Does captivity make monkeys more human-like? While there is not much evidence to prove this, findings from a recent research has given light to the speculations by showing that the microbiomes in monkeys' guts become more human-like if they are kept in captivity.
Researchers from the University of Missesota collected DNA from the feces of both captive and wild monkeys, the endangered red-shanked douc and the confined howler monkey. After DNA sequencing, they realized that gut microbes of the two were much different.
The monkeys in captivity have less diverse microbes in their gut and also lack native microbes. Rather, these are replaced with those that are commonly found in human gut.
For confirmation, they also did the same experiment with eight other species in a different zoo. Their experiments yielded the same results.
"We don't know for certain that these new modern human microbes are bad, but on the other hand many studies are now showing that we evolved together with our resident microbes," Dan Knights, a computer science and engineering professor at Minnesota, explained in a news release provided to Phys.Org.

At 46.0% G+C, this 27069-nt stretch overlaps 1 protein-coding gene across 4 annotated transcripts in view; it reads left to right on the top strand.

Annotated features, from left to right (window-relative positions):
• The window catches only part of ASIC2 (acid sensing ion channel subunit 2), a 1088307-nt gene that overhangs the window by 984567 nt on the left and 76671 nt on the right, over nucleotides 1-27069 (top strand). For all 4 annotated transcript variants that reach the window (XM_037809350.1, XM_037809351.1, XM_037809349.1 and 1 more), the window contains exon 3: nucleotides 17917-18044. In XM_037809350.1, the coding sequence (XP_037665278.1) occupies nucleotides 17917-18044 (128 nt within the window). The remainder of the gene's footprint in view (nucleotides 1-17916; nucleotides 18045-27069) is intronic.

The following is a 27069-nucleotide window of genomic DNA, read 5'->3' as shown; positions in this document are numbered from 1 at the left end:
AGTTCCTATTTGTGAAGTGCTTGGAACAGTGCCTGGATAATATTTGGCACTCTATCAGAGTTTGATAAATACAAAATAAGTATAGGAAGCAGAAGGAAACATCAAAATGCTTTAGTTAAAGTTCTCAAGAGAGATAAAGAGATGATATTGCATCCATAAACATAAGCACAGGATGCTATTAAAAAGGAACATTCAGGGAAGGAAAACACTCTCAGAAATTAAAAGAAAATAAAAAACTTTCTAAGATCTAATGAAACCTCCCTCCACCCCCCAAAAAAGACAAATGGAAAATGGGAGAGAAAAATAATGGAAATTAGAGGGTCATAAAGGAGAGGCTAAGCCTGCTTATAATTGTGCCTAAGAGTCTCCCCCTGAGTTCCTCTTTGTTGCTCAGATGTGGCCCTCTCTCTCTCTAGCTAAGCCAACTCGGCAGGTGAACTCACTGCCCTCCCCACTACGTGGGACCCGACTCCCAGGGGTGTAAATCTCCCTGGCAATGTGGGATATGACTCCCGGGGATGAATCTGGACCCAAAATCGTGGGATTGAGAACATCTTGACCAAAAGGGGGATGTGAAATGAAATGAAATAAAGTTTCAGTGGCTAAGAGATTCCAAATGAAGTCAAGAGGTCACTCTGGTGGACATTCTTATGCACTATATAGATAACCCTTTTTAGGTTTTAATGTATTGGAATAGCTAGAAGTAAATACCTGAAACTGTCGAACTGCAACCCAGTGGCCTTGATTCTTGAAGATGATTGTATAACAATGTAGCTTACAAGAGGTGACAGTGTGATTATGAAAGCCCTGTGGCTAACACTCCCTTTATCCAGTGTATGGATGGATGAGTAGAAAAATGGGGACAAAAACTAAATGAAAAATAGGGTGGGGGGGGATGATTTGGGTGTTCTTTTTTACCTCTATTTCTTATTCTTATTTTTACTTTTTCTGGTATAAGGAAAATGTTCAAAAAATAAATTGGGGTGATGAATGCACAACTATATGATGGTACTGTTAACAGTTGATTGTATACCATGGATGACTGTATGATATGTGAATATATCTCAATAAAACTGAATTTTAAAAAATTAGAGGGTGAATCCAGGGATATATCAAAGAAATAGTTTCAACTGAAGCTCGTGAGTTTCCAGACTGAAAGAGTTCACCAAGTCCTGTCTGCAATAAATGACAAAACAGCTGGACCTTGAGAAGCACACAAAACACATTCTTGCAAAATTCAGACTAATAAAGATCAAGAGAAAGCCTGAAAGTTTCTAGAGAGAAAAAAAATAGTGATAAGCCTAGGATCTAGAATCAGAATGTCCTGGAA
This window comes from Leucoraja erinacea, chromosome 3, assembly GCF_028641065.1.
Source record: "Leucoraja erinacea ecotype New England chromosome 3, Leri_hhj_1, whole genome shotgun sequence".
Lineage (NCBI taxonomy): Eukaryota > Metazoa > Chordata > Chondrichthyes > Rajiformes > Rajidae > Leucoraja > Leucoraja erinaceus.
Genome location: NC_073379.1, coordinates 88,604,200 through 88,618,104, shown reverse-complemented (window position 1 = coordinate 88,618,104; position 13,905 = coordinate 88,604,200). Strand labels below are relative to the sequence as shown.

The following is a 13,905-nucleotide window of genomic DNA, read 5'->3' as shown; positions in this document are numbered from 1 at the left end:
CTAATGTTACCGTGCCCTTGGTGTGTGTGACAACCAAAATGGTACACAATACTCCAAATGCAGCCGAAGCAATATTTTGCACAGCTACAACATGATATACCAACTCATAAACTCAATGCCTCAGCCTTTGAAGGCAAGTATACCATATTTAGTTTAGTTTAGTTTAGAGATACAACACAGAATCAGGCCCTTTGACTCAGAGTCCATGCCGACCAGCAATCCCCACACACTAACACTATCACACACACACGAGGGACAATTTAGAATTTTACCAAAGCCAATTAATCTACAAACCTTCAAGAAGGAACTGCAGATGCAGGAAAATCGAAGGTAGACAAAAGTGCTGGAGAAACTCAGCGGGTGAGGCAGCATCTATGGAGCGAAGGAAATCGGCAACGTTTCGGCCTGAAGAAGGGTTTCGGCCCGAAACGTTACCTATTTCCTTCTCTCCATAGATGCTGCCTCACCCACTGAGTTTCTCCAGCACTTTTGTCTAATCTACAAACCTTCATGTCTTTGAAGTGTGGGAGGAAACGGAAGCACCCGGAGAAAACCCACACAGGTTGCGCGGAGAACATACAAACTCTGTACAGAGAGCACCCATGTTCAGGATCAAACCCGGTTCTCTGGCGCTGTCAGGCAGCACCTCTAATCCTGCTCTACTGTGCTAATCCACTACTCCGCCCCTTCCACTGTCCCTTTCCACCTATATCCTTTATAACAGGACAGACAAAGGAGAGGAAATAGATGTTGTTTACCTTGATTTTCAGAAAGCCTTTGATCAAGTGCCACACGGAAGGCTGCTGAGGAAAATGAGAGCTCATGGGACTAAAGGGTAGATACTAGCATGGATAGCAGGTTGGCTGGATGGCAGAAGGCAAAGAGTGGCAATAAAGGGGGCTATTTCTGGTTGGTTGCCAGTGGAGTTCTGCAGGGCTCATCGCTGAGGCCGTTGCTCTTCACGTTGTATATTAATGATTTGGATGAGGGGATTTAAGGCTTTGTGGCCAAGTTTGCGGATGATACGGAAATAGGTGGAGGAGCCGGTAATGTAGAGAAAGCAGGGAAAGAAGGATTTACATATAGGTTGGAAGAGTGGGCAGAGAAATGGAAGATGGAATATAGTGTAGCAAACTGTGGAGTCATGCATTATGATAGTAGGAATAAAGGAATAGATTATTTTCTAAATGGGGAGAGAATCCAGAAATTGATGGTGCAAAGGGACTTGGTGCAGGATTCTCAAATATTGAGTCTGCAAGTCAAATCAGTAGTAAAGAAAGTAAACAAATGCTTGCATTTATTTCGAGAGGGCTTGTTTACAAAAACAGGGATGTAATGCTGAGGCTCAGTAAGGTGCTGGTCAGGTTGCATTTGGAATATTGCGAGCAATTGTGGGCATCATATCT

"If that is the case, then it is likely not beneficial to swap them out for a totally different set."
Aside from the diversity of microbes, the researchers also found out that captive monkeys engage in less fiber and plant diet. United Press International notes that this kind of diet might be the reason why there is change in captive monkeys' gut microbiome.
The researchers suggested that captivity may be part of the reason why biodiversity in their species decrease over time.
"Solutions might include increase the diversity of plant fiber in their food to mimic wild diets more closely, or even to do fecal transplants from wild animals to captive individuals under some kind of gastrointestinal distress," Knights told The Atlantic in a separate interview.
The paper was published in the journal Proceedings of the National Academy of Sciences.
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